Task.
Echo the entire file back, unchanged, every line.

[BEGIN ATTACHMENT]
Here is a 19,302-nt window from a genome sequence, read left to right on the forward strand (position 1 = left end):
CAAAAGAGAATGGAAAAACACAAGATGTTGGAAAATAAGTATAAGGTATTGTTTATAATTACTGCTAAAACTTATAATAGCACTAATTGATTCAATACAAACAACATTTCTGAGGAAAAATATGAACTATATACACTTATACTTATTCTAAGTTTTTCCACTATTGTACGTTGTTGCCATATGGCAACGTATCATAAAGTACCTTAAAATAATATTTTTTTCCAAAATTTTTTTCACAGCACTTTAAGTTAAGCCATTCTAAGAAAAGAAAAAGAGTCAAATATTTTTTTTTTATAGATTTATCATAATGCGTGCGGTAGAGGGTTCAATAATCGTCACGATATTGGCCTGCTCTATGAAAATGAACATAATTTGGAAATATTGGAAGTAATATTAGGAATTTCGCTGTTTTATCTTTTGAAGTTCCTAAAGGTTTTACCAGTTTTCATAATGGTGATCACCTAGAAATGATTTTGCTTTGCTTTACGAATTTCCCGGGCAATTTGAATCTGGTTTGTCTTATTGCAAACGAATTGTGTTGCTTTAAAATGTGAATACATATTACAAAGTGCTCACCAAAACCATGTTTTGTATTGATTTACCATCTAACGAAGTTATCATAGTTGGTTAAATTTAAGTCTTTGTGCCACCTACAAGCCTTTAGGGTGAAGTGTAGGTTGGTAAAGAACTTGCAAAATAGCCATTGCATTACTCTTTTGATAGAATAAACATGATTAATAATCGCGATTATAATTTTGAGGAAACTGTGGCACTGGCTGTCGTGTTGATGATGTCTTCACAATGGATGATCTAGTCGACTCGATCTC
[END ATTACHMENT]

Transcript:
Here is a 19,302-nt window from a genome sequence, read left to right on the forward strand (position 1 = left end):
CAAAAGAGAATGGAAAAACACAAGATGTTGGAAAATAAGTATAAGGTATTGTTTATAATTACTGCTAAAACTTATAATAGCACTAATTGATTCAATACAAACAACATTTCTGAGGAAAAATATGAACTATATACACTTATACTTATTCTAAGTTTTTCCACTATTGTACGTTGTTGCCATATGGCAACGTATCATAAAGTACCTTAAAATAATATTTTTTTCCAAAATTTTTTTCACAGCACTTTAAGTTAAGCCATTCTAAGAAAAGAAAAAGAGTCAAATATTTTTTTTTTATAGATTTATCATAATGCGTGCGGTAGAGGGTTCAATAATCGTCACGATATTGGCCTGCTCTATGAAAATGAACATAATTTGGAAATATTGGAAGTAATATTAGGAATTTCGCTGTTTTATCTTTTGAAGTTCCTAAAGGTTTTACCAGTTTTCATAATGGTGATCACCTAGAAATGATTTTGCTTTGCTTTACGAATTTCCCGGGCAATTTGAATCTGGTTTGTCTTATTGCAAACGAATTGTGTTGCTTTAAAATGTGAATACATATTACAAAGTGCTCACCAAAACCATGTTTTGTATTGATTTACCATCTAACGAAGTTATCATAGTTGGTTAAATTTAAGTCTTTGTGCCACCTACAAGCCTTTAGGGTGAAGTGTAGGTTGGTAAAGAACTTGCAAAATAGCCATTGCATTACTCTTTTGATAGAATAAACATGATTAATAATCGCGATTATAATTTTGAGGAAACTGTGGCACTGGCTGTCGTGTTGATGATGTCTTCACAATGGATGATCTAGTCGACTCGATCTC